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Strumenti Innovativi per la simulazione e l'analisi delle reti idrauliche

Ministero dell'Istruzione dell'Università e della Ricerca - Programmi di Ricerca Scientifica di Rilevante Interesse Nazionale (DM n. 1407 del 4 dicembre 2008)

Project leader: Prof. Marco Franchini

Law n. 36 of 5 January, 1994, also know as the "Galli" law, serves firstly to outline the rational and sustainable use of water resources. It sets out by reasserting the primacy of human consumption from among different water uses and stresses the need to guarantee high quality. To accomplish this, it advocates that water use should occur in a manner that ensures its replenishment and does not compromise the resource stock for future consumers and, to this end, calls for the progressive restoration and gradual rehabilitation of existing water distribution networks which currently operate inefficiently and/or suffer from poor reliability. These objectives are pursued via the separation of planning and monitoring (jurisdiction of the regulating agency) and the management of integrated water services (task of the service provider, i.e. the utility). This latter is entrusted with both current system operation as well as improvement/enlargement planning of infrastructure and assets related to the transport and distribution of potable water. In executing its mandate, the utility must carry out all its activities and investments with an eye to network efficiency, reliability and security. The proposed research project is inserted in this framework with the target of producing the instruments which can be useful to the water distribution systems operators to set up their management and planning policies in order to achieve the targets mentioned above. These instruments are primary based on mathematical models developed to represent the complexity of the physical processes governing system behaviour. Consequently, numerous issues pertaining to the representation of leaks will be studied, especially the relationship between leakage and pressure, the spatial and temporal variability of consumer demand, the time-evolving characteristics of breaks, and the chemical processes related to substances employed in network operation (i.e., disinfectant residuals) or to species accidentally or intentionally introduced to the system. Moreover, a study will be made of the hydraulic simulation models able to represent and automatically manage leaks, user demand as a function of available pressure head, the position and setting of control devices, and various plausible topologies. Resulting analyses will, in turn, be incorporated into distinct single and multi-objective optimization approaches based on evolutionary algorithms. The procedures that derive from these, and that represent the ultimate aim of the project, are intended to function as useful decision support tools in system planning and operation for obtaining leakage minimization, general system reliability and enhanced security in the face of potential accidents or nefarious actions.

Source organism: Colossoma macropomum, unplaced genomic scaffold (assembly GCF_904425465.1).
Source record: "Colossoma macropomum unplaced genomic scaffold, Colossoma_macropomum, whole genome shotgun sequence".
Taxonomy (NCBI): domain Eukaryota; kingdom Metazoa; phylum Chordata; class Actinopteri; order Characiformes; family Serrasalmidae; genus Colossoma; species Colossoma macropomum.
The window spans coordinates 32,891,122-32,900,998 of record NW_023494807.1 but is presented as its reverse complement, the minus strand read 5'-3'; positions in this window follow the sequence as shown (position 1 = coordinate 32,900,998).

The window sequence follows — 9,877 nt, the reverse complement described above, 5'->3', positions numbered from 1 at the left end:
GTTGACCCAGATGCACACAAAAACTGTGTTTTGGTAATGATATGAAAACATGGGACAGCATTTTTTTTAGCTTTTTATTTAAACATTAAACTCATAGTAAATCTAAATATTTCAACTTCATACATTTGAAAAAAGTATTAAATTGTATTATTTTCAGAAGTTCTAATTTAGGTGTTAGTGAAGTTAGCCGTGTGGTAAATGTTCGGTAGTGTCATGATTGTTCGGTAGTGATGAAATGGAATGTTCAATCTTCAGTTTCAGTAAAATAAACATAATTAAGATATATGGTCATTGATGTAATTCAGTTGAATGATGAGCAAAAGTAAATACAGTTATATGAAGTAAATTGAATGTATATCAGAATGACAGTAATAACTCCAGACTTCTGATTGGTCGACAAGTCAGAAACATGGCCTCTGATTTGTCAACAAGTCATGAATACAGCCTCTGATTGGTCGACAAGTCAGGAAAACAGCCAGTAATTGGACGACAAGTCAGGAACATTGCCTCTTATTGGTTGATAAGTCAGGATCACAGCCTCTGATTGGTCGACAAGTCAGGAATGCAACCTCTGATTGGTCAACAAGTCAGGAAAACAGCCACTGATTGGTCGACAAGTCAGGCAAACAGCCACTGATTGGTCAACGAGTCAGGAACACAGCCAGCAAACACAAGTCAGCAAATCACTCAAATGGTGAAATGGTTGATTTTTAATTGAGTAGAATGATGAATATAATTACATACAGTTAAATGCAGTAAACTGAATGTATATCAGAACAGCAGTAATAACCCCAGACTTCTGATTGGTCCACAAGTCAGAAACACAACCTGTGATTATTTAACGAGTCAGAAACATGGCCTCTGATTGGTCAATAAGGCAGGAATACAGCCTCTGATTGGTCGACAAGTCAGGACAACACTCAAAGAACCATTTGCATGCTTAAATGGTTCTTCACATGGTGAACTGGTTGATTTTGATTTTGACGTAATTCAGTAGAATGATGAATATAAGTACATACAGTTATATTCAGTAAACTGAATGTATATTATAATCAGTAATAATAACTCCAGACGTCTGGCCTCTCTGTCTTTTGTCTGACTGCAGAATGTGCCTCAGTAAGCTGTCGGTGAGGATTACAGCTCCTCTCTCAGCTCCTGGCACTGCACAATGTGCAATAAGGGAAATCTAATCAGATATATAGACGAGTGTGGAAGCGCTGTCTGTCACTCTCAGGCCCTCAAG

In the proposed research, reference will be made to known and well studied systems from the literature as well as to real networks. In this sense, all of the investigators comprising the research team of this project have maintained active collaboration with utilities and water service providers in their respective zones. Their involvement offers the opportunity to test and validate developed approaches on complex systems and allows asset managers to influence the ultimate shape of these techniques, ensuring a more readily applicable research end product and solidifying the link between academic researcher and the water utilities/agencies who are the ultimate end users of this research.